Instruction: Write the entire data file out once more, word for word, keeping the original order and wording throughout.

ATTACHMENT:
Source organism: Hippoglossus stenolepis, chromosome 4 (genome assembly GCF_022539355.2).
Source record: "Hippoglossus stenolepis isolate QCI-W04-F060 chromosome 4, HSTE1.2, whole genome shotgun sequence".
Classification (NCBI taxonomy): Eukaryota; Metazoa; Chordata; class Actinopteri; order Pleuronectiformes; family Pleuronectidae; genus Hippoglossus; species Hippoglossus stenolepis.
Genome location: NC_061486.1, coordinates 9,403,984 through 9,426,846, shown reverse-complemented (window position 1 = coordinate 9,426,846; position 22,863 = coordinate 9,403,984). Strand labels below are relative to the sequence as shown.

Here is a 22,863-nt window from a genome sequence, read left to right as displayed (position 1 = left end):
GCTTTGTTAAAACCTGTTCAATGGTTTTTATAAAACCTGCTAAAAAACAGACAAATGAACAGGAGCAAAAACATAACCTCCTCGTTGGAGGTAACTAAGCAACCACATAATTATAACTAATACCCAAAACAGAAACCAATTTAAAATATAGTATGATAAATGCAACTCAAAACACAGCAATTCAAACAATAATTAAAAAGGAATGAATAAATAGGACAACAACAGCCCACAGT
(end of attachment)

Source organism: Hippoglossus stenolepis, chromosome 4 (genome assembly GCF_022539355.2).
Source record: "Hippoglossus stenolepis isolate QCI-W04-F060 chromosome 4, HSTE1.2, whole genome shotgun sequence".
Classification (NCBI taxonomy): Eukaryota; Metazoa; Chordata; class Actinopteri; order Pleuronectiformes; family Pleuronectidae; genus Hippoglossus; species Hippoglossus stenolepis.
Genome location: NC_061486.1, coordinates 9,403,984 through 9,426,846, shown reverse-complemented (window position 1 = coordinate 9,426,846; position 22,863 = coordinate 9,403,984). Strand labels below are relative to the sequence as shown.

Here is a 22,863-nt window from a genome sequence, read left to right as displayed (position 1 = left end):
GCTTTGTTAAAACCTGTTCAATGGTTTTTATAAAACCTGCTAAAAAACAGACAAATGAACAGGAGCAAAAACATAACCTCCTCGTTGGAGGTAACTAAGCAACCACATAATTATAACTAATACCCAAAACAGAAACCAATTTAAAATATAGTATGATAAATGCAACTCAAAACACAGCAATTCAAACAATAATTAAAAAGGAATGAATAAATAGGACAACAACAGCCCACAGT